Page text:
On my work desk within easy reach is a worn, red cloth-bound hardcover book written by a Russian filmmaker named Vsevolod I. Pudovkin. It’s called Film Technique & Film Acting, and it’s one of my most treasured books on the craft of film. Though, written in 1958 (or published in English) it reads as importantly today as it did then.

Kubrick called it the most important book on film he ever read, and he was known to carry a copy of Pudovkin with him onto set.

Like his contemporary Sergei Eisenstien, Pudovkins work is largely consumed by montage, or editing. Everything revolves around serving the edit, because it’s this component of time, and the sequencing of images, that transforms photography into cinematography.

Right up front in the first pages of the Introduction (to the third edition) Pudovkin writes:

“To the film director each shot of finished film subserves the same purpose as the word to the poet. Hesitating, selecting, rejecting, and taking up again, he stands before the separate takes, and only by conscious artistic composition at this stage are gradually pieced together the ‘phrases of editing,’ the incidents and sequences, from which emerges, step by step, the finished creation.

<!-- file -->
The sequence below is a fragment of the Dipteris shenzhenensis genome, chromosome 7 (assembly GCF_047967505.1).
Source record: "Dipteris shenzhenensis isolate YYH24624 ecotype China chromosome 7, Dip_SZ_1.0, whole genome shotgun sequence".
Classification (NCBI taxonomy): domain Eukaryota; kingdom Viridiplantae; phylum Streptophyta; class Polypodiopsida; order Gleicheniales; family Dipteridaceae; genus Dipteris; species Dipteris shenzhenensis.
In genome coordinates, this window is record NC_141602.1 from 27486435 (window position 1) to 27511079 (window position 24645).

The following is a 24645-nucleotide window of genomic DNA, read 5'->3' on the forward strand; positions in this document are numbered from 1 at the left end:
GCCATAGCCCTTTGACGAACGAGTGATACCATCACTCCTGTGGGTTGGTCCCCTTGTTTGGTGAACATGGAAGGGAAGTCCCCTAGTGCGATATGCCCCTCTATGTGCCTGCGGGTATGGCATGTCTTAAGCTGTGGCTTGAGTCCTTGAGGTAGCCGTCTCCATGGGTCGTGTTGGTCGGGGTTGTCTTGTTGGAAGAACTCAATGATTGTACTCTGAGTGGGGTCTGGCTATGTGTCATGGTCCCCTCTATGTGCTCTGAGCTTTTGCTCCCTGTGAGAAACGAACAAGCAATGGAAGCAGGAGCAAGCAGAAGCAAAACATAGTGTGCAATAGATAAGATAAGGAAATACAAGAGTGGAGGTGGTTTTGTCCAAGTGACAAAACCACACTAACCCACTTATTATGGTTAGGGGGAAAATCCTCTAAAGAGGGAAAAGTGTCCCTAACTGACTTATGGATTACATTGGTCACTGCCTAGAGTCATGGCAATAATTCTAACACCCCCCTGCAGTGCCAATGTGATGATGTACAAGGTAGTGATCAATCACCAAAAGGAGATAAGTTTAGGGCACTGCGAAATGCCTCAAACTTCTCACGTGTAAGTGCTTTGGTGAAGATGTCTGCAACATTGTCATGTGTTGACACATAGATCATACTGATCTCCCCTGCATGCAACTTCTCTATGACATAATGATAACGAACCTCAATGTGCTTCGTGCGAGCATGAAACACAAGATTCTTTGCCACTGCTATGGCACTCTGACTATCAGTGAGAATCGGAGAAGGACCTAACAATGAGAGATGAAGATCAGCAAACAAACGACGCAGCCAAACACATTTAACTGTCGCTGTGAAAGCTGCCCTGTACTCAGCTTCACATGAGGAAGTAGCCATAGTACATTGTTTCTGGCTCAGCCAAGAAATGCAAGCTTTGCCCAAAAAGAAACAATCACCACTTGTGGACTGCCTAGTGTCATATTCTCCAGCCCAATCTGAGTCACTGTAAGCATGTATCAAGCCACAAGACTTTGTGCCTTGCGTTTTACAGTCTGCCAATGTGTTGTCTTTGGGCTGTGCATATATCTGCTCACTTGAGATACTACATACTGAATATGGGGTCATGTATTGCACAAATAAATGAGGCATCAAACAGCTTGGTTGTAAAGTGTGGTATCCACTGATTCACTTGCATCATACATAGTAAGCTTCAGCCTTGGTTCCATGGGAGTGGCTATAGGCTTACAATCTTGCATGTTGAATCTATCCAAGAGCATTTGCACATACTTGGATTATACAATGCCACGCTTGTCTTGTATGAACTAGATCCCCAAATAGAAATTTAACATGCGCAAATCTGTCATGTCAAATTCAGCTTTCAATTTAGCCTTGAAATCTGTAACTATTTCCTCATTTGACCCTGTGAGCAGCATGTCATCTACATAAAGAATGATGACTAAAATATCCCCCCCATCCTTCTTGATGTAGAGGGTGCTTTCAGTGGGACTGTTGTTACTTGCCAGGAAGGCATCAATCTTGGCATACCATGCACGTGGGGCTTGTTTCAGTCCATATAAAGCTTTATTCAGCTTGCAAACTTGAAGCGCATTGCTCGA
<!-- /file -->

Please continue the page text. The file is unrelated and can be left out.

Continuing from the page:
The expression that the film is ‘shot’ is entirely false, and should disappear from the language. The film is not shot, but built, built up from the separate strips of celluloid that are it’s raw material.”

Two paragraphs later he writes:

“Every object must, by editing, be brough upon the screen so that it shall have not photographic, but cinematographic essense….Editing is the basic creative force, by power of which the souless photographs (the separate shots) are engineered into living, cinematographic form.”

Pudovkin’s work isn’t limited to editing. He spends a great deal of time talking about the script, or scenario, the director, the cameraman, and the actor — all working together to build the components of the montage.

I wish every filmmaker and screenwriter would read this book, because it would rescue our worn impulses from our non-cinematic defaults, and quite frankly, we would make better movies. When we are gripped by the work of Kubrick, Welles, Fellini or Bresson, we are in the hands of filmmakers in the tradition of Pudovkin. And if you were to ever try to study the work of Kubrick, you would need a copy of Pudovkin in your hand, because Pudovkin was always in Kubricks hand.

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